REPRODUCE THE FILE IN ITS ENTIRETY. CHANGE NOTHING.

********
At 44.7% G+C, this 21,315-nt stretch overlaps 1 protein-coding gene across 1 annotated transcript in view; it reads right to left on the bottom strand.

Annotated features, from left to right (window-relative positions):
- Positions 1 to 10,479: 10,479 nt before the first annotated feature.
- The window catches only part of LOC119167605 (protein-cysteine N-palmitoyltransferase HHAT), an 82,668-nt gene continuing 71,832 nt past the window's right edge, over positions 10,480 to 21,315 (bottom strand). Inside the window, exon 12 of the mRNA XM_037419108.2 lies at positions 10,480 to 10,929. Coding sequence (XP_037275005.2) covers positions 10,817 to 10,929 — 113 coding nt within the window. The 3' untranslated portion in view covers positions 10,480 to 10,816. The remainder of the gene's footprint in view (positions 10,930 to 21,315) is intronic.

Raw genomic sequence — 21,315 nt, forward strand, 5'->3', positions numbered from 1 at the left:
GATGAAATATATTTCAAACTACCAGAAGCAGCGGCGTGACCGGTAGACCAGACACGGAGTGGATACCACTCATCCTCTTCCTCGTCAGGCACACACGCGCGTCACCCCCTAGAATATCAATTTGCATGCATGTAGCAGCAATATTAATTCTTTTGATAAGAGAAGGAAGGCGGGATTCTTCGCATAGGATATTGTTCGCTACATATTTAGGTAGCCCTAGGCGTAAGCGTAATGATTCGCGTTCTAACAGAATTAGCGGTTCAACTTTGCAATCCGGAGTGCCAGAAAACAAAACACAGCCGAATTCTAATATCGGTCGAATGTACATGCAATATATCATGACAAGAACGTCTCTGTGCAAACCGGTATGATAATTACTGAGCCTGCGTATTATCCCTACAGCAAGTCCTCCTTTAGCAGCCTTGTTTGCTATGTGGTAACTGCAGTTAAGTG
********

At 44.7% G+C, this 21,315-nt stretch overlaps 1 protein-coding gene across 1 annotated transcript in view; it reads right to left on the bottom strand.

Annotated features, from left to right (window-relative positions):
- Positions 1 to 10,479: 10,479 nt before the first annotated feature.
- The window catches only part of LOC119167605 (protein-cysteine N-palmitoyltransferase HHAT), an 82,668-nt gene continuing 71,832 nt past the window's right edge, over positions 10,480 to 21,315 (bottom strand). Inside the window, exon 12 of the mRNA XM_037419108.2 lies at positions 10,480 to 10,929. Coding sequence (XP_037275005.2) covers positions 10,817 to 10,929 — 113 coding nt within the window. The 3' untranslated portion in view covers positions 10,480 to 10,816. The remainder of the gene's footprint in view (positions 10,930 to 21,315) is intronic.

Raw genomic sequence — 21,315 nt, forward strand, 5'->3', positions numbered from 1 at the left:
GATGAAATATATTTCAAACTACCAGAAGCAGCGGCGTGACCGGTAGACCAGACACGGAGTGGATACCACTCATCCTCTTCCTCGTCAGGCACACACGCGCGTCACCCCCTAGAATATCAATTTGCATGCATGTAGCAGCAATATTAATTCTTTTGATAAGAGAAGGAAGGCGGGATTCTTCGCATAGGATATTGTTCGCTACATATTTAGGTAGCCCTAGGCGTAAGCGTAATGATTCGCGTTCTAACAGAATTAGCGGTTCAACTTTGCAATCCGGAGTGCCAGAAAACAAAACACAGCCGAATTCTAATATCGGTCGAATGTACATGCAATATATCATGACAAGAACGTCTCTGTGCAAACCGGTATGATAATTACTGAGCCTGCGTATTATCCCTACAGCAAGTCCTCCTTTAGCAGCCTTGTTTGCTATGTGGTAACTGCAGTTAAGTG